The Laurens Janszoon Coster Prize is a biennial prize for a person that made important contributions to some aspect of the book. Laurens Janszoon Coster was a 15th century Dutch printer. Some historians have claimed that he was the inventor of printing with movable type in stead of Gutenberg. I have a book by Jan Poortenaar on this subject, published in 1947, but I’m afraid that anti-German feelings came in the way of historical veracity.
Anyway, in 2007 the Prize was given to Dutch typographer Bram de Does. Those who love typography know that the humble workers that produce the best books never seek the spotlights. To me they are real artists, but working in the shadow. Nevertheless, their output can give real pleasure to the (sometimes unaware) reader. Apart from the bookmakers there are some typographers, few, that really create new type. The likes of Eric Gill, who made the famous Gill Sans, the Joanna and the Perpetua, Stanley Morison, creator of the also famous Times New Roman.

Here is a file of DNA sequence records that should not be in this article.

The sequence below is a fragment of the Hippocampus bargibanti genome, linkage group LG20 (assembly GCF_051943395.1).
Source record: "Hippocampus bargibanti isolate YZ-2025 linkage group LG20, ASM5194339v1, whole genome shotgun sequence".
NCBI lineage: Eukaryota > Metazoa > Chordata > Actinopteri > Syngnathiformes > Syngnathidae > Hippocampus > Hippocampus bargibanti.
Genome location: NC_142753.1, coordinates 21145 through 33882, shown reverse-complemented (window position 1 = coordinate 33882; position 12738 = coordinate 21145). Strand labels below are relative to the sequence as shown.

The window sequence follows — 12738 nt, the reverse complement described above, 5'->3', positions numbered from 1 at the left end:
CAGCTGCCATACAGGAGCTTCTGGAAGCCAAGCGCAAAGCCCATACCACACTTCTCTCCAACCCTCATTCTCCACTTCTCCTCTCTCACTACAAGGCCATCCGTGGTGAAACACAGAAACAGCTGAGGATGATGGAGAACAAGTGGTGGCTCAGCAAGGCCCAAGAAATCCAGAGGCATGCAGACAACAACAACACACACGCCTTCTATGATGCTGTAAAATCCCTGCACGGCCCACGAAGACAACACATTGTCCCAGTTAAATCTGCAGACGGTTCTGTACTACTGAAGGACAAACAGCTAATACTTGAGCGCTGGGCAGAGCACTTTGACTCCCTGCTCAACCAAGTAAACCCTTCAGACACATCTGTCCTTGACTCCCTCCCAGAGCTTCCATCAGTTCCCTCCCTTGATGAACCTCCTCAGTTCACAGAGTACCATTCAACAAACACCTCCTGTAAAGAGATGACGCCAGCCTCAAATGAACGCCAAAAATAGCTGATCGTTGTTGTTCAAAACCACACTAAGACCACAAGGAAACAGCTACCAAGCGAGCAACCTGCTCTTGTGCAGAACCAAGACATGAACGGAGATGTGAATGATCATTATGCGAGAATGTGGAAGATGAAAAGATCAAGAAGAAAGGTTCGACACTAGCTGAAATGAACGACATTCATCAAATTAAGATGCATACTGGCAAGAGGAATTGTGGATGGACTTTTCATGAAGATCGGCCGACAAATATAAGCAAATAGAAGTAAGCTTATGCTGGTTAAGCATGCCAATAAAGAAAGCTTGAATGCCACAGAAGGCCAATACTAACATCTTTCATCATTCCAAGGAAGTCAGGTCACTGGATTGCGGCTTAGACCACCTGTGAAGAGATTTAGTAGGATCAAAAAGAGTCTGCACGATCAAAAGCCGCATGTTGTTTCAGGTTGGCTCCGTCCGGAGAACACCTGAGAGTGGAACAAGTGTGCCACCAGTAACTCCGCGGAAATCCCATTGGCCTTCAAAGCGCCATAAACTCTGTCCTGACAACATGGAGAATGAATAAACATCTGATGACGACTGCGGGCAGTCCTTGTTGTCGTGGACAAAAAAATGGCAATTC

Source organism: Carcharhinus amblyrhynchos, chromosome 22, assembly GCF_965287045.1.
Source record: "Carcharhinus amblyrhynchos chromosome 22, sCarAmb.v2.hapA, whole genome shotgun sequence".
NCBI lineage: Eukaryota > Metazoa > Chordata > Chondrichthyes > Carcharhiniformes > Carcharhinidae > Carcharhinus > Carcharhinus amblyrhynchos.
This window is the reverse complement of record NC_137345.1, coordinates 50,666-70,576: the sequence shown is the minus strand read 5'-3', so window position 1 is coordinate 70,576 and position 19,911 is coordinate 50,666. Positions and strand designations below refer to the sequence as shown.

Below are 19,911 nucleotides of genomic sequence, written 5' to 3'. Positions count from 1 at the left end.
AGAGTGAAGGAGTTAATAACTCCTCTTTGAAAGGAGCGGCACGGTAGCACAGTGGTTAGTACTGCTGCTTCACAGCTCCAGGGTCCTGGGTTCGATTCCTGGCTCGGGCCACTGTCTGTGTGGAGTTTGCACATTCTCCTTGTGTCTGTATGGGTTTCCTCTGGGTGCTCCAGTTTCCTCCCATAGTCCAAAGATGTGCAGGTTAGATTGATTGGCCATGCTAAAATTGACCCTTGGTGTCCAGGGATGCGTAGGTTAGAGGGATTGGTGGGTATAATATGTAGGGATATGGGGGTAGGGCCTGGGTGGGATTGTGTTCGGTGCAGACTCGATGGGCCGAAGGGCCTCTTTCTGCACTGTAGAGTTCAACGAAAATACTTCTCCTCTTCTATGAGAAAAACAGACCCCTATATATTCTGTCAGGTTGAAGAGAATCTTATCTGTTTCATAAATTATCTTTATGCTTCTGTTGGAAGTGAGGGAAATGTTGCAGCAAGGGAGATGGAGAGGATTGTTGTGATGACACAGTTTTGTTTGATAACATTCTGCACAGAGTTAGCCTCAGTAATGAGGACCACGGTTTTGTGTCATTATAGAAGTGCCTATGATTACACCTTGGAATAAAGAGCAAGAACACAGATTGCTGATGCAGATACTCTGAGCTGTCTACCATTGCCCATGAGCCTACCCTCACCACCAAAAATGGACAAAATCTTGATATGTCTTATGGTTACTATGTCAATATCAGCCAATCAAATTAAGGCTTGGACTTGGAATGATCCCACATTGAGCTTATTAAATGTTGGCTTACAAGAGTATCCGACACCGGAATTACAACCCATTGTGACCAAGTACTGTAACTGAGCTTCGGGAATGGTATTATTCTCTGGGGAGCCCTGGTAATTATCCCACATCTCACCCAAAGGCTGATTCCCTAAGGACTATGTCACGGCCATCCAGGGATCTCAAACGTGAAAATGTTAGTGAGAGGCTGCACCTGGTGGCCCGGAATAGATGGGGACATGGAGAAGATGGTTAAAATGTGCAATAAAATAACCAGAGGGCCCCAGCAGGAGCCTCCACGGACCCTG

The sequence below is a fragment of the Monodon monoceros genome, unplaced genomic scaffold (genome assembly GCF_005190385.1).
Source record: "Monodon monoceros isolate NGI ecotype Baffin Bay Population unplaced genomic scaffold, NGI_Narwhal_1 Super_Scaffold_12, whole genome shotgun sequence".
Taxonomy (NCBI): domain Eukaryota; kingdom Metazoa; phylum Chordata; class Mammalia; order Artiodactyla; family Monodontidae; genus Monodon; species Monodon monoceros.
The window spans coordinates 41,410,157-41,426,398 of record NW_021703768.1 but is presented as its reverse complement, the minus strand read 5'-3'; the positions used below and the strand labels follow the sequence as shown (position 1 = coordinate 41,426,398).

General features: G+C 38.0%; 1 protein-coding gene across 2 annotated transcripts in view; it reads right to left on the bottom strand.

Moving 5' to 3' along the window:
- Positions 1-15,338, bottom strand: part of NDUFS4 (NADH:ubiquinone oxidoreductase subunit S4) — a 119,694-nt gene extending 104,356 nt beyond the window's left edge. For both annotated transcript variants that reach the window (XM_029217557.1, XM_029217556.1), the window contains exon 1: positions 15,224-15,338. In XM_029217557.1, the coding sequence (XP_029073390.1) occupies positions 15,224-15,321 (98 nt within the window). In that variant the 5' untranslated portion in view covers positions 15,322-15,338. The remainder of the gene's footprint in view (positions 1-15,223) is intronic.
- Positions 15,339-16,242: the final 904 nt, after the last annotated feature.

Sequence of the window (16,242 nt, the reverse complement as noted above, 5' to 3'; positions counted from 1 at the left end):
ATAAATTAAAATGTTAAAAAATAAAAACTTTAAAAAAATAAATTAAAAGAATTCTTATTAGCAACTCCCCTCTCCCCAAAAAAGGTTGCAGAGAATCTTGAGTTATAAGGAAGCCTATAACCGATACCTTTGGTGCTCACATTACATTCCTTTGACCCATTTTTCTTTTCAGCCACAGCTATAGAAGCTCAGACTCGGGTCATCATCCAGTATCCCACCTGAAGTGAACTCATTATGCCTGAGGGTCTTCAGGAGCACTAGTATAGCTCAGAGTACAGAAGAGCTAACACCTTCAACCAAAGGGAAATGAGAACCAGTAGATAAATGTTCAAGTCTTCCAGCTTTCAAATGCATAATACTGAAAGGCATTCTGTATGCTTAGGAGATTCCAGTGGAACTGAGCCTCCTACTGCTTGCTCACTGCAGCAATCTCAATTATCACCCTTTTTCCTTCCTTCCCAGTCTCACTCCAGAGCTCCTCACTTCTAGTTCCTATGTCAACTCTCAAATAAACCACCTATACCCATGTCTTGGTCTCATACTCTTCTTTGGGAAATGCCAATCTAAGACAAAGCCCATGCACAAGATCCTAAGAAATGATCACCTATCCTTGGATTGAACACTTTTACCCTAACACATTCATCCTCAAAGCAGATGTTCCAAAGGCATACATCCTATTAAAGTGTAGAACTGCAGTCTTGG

Bram de Does created two superb new letters, based on Bembo, namely the Trinité and the Lexikon. The sketches on the front of the book are studies for the Lexikon.
I don’t think that his letters already have a wide international distribution, but they should. Fact is that the letter was mostly used by the old Dutch printing firm Enschedé. I have several books with the Trinité, for instance the beautiful Boek over het maken van boeken (Book about the making of books), and I can assure that the letter is comfortable to the eye and just a wee bit teasing. It seems that Cambridge University Press sometimes uses the Lexikon, but as far as I know I don’t have an example.